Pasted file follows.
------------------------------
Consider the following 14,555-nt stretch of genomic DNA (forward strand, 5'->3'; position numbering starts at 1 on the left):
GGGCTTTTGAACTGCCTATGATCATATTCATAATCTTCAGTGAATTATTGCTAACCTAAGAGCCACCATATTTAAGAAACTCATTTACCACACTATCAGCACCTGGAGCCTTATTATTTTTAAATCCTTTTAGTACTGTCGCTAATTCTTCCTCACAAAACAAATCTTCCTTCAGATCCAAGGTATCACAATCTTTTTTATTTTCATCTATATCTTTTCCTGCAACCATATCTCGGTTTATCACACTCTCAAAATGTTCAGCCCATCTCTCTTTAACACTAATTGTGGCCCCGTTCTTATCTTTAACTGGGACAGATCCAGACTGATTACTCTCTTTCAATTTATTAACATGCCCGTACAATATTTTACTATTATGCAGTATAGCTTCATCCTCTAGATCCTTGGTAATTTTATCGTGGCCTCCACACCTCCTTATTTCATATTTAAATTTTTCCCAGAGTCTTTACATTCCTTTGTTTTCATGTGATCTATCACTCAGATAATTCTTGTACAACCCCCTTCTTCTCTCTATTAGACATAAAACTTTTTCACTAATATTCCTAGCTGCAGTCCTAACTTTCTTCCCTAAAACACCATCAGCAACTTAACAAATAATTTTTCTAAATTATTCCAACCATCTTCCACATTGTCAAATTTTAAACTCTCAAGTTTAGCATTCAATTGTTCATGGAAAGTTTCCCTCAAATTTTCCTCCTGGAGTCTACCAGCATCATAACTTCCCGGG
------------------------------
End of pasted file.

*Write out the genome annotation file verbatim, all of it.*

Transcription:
Consider the following 14,555-nt stretch of genomic DNA (forward strand, 5'->3'; position numbering starts at 1 on the left):
GGGCTTTTGAACTGCCTATGATCATATTCATAATCTTCAGTGAATTATTGCTAACCTAAGAGCCACCATATTTAAGAAACTCATTTACCACACTATCAGCACCTGGAGCCTTATTATTTTTAAATCCTTTTAGTACTGTCGCTAATTCTTCCTCACAAAACAAATCTTCCTTCAGATCCAAGGTATCACAATCTTTTTTATTTTCATCTATATCTTTTCCTGCAACCATATCTCGGTTTATCACACTCTCAAAATGTTCAGCCCATCTCTCTTTAACACTAATTGTGGCCCCGTTCTTATCTTTAACTGGGACAGATCCAGACTGATTACTCTCTTTCAATTTATTAACATGCCCGTACAATATTTTACTATTATGCAGTATAGCTTCATCCTCTAGATCCTTGGTAATTTTATCGTGGCCTCCACACCTCCTTATTTCATATTTAAATTTTTCCCAGAGTCTTTACATTCCTTTGTTTTCATGTGATCTATCACTCAGATAATTCTTGTACAACCCCCTTCTTCTCTCTATTAGACATAAAACTTTTTCACTAATATTCCTAGCTGCAGTCCTAACTTTCTTCCCTAAAACACCATCAGCAACTTAACAAATAATTTTTCTAAATTATTCCAACCATCTTCCACATTGTCAAATTTTAAACTCTCAAGTTTAGCATTCAATTGTTCATGGAAAGTTTCCCTCAAATTTTCCTCCTGGAGTCTACCAGCATCATAACTTCCCGGG